The right person for a new job opening cares about:
- The team they’ll be working with
- The management team
- How their input helps your business move forward
Take mental notes of the questions candidates are asking. Watch out for questions such as “When do we get paid?” “What are your working hours?” and “What are our off hours?” These questions show the candidate is most interested in the paycheck and not the big picture.
6. Get out of the office
Interviews can feel staged, and candidates are likely to be prepared for that. If you want to evaluate their interpersonal skills, take them outside of the meeting room.
For example, take the candidate out for a coffee break or lunch. A visit to a restaurant or cafe will reveal many clues about the individual.
Watch how considerate the candidate is to others, such as how polite they are to servers and others and whether the candidate gets flustered or irritated by issues.
Taking a candidate outside the work environment also helps your interview to stand out in your candidate’s mind if they’re interviewing for multiple roles at once.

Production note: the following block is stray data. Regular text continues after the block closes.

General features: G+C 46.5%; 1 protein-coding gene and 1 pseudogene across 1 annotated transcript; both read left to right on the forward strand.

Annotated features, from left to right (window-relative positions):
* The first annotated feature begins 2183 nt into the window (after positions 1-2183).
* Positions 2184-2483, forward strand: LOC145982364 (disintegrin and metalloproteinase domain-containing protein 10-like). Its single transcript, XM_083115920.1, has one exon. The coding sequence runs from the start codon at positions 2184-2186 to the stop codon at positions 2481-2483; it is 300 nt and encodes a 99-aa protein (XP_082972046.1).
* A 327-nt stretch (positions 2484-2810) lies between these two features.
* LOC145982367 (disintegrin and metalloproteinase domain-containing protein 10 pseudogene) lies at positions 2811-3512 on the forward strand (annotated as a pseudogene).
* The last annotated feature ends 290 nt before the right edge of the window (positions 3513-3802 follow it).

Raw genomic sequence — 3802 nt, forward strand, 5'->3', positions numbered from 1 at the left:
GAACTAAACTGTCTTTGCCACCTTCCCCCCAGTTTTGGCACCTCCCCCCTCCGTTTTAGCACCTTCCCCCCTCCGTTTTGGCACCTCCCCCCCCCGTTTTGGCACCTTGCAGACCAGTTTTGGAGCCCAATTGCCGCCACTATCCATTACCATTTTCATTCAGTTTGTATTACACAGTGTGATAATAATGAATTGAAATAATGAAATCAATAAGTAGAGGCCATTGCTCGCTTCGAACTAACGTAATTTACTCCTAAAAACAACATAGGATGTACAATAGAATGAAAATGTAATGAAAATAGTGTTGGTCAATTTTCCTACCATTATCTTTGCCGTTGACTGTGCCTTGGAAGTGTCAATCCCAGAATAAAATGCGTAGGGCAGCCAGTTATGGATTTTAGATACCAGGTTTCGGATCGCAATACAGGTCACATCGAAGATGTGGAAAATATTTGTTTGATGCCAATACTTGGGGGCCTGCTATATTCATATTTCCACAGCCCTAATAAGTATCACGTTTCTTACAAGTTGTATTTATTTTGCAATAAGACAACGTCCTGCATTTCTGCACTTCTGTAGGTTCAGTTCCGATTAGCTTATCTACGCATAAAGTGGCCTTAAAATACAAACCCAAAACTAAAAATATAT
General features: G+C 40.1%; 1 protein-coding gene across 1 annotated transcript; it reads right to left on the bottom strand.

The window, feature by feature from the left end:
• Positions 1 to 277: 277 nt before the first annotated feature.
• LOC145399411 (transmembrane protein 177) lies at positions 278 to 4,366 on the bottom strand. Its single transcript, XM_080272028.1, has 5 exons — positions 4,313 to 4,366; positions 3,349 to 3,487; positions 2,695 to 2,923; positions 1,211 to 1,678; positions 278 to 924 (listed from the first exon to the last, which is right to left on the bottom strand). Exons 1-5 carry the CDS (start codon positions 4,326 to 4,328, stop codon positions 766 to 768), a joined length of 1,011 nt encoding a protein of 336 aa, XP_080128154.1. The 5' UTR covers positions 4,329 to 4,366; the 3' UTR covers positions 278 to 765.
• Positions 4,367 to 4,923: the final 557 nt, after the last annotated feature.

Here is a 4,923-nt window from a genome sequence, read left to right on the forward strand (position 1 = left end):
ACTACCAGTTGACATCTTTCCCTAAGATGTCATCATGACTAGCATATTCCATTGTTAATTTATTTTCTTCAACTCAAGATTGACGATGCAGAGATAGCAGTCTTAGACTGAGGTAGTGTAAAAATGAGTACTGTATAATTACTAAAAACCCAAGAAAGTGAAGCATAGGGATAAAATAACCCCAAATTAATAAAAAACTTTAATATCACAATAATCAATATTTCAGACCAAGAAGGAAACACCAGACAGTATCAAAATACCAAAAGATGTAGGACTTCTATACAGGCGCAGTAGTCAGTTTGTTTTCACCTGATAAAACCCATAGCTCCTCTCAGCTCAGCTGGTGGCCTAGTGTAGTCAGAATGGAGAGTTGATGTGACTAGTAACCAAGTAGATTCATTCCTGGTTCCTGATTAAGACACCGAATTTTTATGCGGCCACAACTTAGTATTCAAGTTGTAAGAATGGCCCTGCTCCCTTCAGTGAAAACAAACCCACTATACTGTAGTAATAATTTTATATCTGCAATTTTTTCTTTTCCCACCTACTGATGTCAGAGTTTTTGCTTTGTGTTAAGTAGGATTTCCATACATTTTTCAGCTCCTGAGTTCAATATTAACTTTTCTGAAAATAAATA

7. Be clear about job expectations and responsibilities in the job description
Reading a job description often informs a candidate’s first impression of the role they’re applying for, so you want to ensure transparency about the job expectations and responsibilities. Having a well-written and comprehensive job description will attract qualified candidates who see themselves in the role.
When done correctly, job descriptions can do wonders for the recruitment process. However, make sure the description aligns with your business’ overall goals.
Once the candidate starts, they’ll probably go through a probationary period, so job descriptions can help your management team determine critical Key Performance Indicators (KPIs) for job evaluations.
A well-crafted job description also helps protect employers and employees against legal risk by ensuring their expectations are aligned.
8. Conduct thorough reference checks or background screening
Consider carrying out thorough reference checks (especially for higher-level positions) and utilise an automated background screening tool (we integrate with heaps of tools that offer easy background and reference checks!). These checks are a critical part of learning how to hire the right person every time by doing your due diligence.